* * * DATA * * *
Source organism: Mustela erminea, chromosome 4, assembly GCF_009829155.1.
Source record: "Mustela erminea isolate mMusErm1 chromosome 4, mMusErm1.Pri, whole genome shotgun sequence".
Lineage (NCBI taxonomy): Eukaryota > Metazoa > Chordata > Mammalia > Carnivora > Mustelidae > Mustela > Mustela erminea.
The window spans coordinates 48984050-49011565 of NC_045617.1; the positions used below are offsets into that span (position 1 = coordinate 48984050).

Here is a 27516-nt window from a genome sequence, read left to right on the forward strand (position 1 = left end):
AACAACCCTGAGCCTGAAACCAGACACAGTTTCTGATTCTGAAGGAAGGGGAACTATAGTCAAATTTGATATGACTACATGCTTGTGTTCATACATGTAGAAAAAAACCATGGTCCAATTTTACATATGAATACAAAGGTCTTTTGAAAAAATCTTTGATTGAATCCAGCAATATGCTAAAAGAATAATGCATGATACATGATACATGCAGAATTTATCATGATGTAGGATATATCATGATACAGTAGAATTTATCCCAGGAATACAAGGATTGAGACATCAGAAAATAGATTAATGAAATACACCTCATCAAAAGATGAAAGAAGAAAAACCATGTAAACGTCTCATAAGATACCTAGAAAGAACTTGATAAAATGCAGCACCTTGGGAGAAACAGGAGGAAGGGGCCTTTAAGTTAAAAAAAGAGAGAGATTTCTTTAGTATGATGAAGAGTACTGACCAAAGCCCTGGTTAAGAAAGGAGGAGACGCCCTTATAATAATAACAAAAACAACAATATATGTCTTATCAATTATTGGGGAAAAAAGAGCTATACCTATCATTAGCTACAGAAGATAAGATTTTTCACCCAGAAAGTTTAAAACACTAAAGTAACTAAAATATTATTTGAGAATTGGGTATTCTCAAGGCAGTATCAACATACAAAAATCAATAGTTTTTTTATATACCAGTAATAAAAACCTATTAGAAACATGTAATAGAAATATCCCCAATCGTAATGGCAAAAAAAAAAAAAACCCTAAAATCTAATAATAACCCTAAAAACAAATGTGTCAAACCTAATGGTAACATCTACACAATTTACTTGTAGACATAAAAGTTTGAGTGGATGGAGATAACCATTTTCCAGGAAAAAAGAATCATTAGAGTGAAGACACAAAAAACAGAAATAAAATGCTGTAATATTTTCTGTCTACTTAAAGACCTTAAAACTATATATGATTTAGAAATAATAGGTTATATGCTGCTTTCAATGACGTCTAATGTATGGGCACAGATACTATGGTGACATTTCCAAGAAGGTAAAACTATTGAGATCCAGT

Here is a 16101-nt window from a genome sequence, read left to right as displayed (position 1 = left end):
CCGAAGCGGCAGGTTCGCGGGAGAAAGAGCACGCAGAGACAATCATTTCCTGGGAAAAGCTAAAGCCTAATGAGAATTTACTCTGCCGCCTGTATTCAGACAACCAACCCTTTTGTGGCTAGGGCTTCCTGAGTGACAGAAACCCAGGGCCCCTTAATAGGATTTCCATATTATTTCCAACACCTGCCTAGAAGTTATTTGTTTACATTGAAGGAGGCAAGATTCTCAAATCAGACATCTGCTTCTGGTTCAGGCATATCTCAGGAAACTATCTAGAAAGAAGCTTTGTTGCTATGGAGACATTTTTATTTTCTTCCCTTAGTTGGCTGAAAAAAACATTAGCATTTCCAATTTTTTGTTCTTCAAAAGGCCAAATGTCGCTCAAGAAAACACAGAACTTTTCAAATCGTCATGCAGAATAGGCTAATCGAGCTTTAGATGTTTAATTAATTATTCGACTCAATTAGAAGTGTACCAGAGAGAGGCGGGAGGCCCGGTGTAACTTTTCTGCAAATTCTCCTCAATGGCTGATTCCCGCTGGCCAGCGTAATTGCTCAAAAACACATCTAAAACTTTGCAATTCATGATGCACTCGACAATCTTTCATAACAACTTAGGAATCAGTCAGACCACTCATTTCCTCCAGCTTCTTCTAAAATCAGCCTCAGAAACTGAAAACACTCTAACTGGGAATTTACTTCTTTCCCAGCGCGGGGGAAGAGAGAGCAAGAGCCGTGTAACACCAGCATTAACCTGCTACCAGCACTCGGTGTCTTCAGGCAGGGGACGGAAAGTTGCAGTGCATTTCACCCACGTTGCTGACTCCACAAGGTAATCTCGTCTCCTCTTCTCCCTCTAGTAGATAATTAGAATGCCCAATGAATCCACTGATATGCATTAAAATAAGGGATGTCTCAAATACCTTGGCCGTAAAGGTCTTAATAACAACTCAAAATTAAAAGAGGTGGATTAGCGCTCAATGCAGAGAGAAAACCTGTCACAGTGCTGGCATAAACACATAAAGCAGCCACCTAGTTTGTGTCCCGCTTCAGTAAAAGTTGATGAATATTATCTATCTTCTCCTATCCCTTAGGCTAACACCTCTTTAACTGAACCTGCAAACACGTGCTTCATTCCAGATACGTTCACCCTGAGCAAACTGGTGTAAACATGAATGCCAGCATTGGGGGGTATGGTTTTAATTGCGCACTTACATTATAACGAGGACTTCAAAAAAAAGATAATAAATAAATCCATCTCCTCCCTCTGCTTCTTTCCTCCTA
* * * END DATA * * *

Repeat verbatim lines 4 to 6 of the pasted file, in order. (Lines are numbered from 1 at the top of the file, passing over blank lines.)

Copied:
The window spans coordinates 48984050-49011565 of NC_045617.1; the positions used below are offsets into that span (position 1 = coordinate 48984050).

Here is a 27516-nt window from a genome sequence, read left to right on the forward strand (position 1 = left end):
AACAACCCTGAGCCTGAAACCAGACACAGTTTCTGATTCTGAAGGAAGGGGAACTATAGTCAAATTTGATATGACTACATGCTTGTGTTCATACATGTAGAAAAAAACCATGGTCCAATTTTACATATGAATACAAAGGTCTTTTGAAAAAATCTTTGATTGAATCCAGCAATATGCTAAAAGAATAATGCATGATACATGATACATGCAGAATTTATCATGATGTAGGATATATCATGATACAGTAGAATTTATCCCAGGAATACAAGGATTGAGACATCAGAAAATAGATTAATGAAATACACCTCATCAAAAGATGAAAGAAGAAAAACCATGTAAACGTCTCATAAGATACCTAGAAAGAACTTGATAAAATGCAGCACCTTGGGAGAAACAGGAGGAAGGGGCCTTTAAGTTAAAAAAAGAGAGAGATTTCTTTAGTATGATGAAGAGTACTGACCAAAGCCCTGGTTAAGAAAGGAGGAGACGCCCTTATAATAATAACAAAAACAACAATATATGTCTTATCAATTATTGGGGAAAAAAGAGCTATACCTATCATTAGCTACAGAAGATAAGATTTTTCACCCAGAAAGTTTAAAACACTAAAGTAACTAAAATATTATTTGAGAATTGGGTATTCTCAAGGCAGTATCAACATACAAAAATCAATAGTTTTTTTATATACCAGTAATAAAAACCTATTAGAAACATGTAATAGAAATATCCCCAATCGTAATGGCAAAAAAAAAAAAAACCCTAAAATCTAATAATAACCCTAAAAACAAATGTGTCAAACCTAATGGTAACATCTACACAATTTACTTGTAGACATAAAAGTTTGAGTGGATGGAGATAACCATTTTCCAGGAAAAAAGAATCATTAGAGTGAAGACACAAAAAACAGAAATAAAATGCTGTAATATTTTCTGTCTACTTAAAGACCTTAAAACTATATATGATTTAGAAATAATAGGTTATATGCTGCTTTCAATGACGTCTAATGTATGGGCACAGATACTATGGTGACATTTCCAAGAAGGTAAAACTATTGAGATCCAGT